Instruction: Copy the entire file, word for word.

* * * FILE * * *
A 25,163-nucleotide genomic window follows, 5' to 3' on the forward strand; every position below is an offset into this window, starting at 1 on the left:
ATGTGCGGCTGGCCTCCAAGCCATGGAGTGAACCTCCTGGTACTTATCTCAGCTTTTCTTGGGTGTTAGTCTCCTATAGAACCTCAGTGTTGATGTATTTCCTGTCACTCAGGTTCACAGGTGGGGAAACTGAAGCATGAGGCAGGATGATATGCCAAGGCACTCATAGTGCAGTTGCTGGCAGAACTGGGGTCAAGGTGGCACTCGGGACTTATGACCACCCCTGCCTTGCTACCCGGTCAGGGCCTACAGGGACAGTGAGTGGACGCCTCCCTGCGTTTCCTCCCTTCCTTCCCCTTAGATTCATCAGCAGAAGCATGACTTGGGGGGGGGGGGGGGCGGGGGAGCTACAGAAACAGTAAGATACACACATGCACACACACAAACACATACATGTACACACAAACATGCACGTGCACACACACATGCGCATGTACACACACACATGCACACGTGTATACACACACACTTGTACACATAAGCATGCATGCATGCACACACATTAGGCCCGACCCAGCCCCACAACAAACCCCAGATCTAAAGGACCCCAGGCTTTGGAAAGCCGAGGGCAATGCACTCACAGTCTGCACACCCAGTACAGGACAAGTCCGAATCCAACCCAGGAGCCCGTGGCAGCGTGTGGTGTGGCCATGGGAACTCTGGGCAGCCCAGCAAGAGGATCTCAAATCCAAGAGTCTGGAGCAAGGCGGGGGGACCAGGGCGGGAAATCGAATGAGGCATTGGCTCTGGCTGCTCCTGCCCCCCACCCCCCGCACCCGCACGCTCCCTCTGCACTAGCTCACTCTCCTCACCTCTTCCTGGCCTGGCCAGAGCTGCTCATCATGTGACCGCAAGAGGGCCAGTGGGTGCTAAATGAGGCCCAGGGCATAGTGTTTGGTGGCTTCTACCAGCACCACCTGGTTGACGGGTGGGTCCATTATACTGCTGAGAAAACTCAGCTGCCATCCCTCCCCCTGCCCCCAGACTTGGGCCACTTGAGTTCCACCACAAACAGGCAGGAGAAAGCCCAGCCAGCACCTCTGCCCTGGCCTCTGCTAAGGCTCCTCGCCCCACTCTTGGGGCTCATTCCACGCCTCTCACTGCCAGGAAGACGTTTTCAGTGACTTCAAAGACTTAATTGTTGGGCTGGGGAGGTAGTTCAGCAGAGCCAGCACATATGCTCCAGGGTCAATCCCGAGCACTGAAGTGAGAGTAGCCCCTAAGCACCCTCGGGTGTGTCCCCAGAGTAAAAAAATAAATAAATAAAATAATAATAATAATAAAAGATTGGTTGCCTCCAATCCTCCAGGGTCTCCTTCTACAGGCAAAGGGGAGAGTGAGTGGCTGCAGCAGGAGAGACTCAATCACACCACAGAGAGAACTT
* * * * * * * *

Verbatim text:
A 25,163-nucleotide genomic window follows, 5' to 3' on the forward strand; every position below is an offset into this window, starting at 1 on the left:
ATGTGCGGCTGGCCTCCAAGCCATGGAGTGAACCTCCTGGTACTTATCTCAGCTTTTCTTGGGTGTTAGTCTCCTATAGAACCTCAGTGTTGATGTATTTCCTGTCACTCAGGTTCACAGGTGGGGAAACTGAAGCATGAGGCAGGATGATATGCCAAGGCACTCATAGTGCAGTTGCTGGCAGAACTGGGGTCAAGGTGGCACTCGGGACTTATGACCACCCCTGCCTTGCTACCCGGTCAGGGCCTACAGGGACAGTGAGTGGACGCCTCCCTGCGTTTCCTCCCTTCCTTCCCCTTAGATTCATCAGCAGAAGCATGACTTGGGGGGGGGGGGGGGCGGGGGAGCTACAGAAACAGTAAGATACACACATGCACACACACAAACACATACATGTACACACAAACATGCACGTGCACACACACATGCGCATGTACACACACACATGCACACGTGTATACACACACACTTGTACACATAAGCATGCATGCATGCACACACATTAGGCCCGACCCAGCCCCACAACAAACCCCAGATCTAAAGGACCCCAGGCTTTGGAAAGCCGAGGGCAATGCACTCACAGTCTGCACACCCAGTACAGGACAAGTCCGAATCCAACCCAGGAGCCCGTGGCAGCGTGTGGTGTGGCCATGGGAACTCTGGGCAGCCCAGCAAGAGGATCTCAAATCCAAGAGTCTGGAGCAAGGCGGGGGGACCAGGGCGGGAAATCGAATGAGGCATTGGCTCTGGCTGCTCCTGCCCCCCACCCCCCGCACCCGCACGCTCCCTCTGCACTAGCTCACTCTCCTCACCTCTTCCTGGCCTGGCCAGAGCTGCTCATCATGTGACCGCAAGAGGGCCAGTGGGTGCTAAATGAGGCCCAGGGCATAGTGTTTGGTGGCTTCTACCAGCACCACCTGGTTGACGGGTGGGTCCATTATACTGCTGAGAAAACTCAGCTGCCATCCCTCCCCCTGCCCCCAGACTTGGGCCACTTGAGTTCCACCACAAACAGGCAGGAGAAAGCCCAGCCAGCACCTCTGCCCTGGCCTCTGCTAAGGCTCCTCGCCCCACTCTTGGGGCTCATTCCACGCCTCTCACTGCCAGGAAGACGTTTTCAGTGACTTCAAAGACTTAATTGTTGGGCTGGGGAGGTAGTTCAGCAGAGCCAGCACATATGCTCCAGGGTCAATCCCGAGCACTGAAGTGAGAGTAGCCCCTAAGCACCCTCGGGTGTGTCCCCAGAGTAAAAAAATAAATAAATAAAATAATAATAATAATAAAAGATTGGTTGCCTCCAATCCTCCAGGGTCTCCTTCTACAGGCAAAGGGGAGAGTGAGTGGCTGCAGCAGGAGAGACTCAATCACACCACAGAGAGAACTT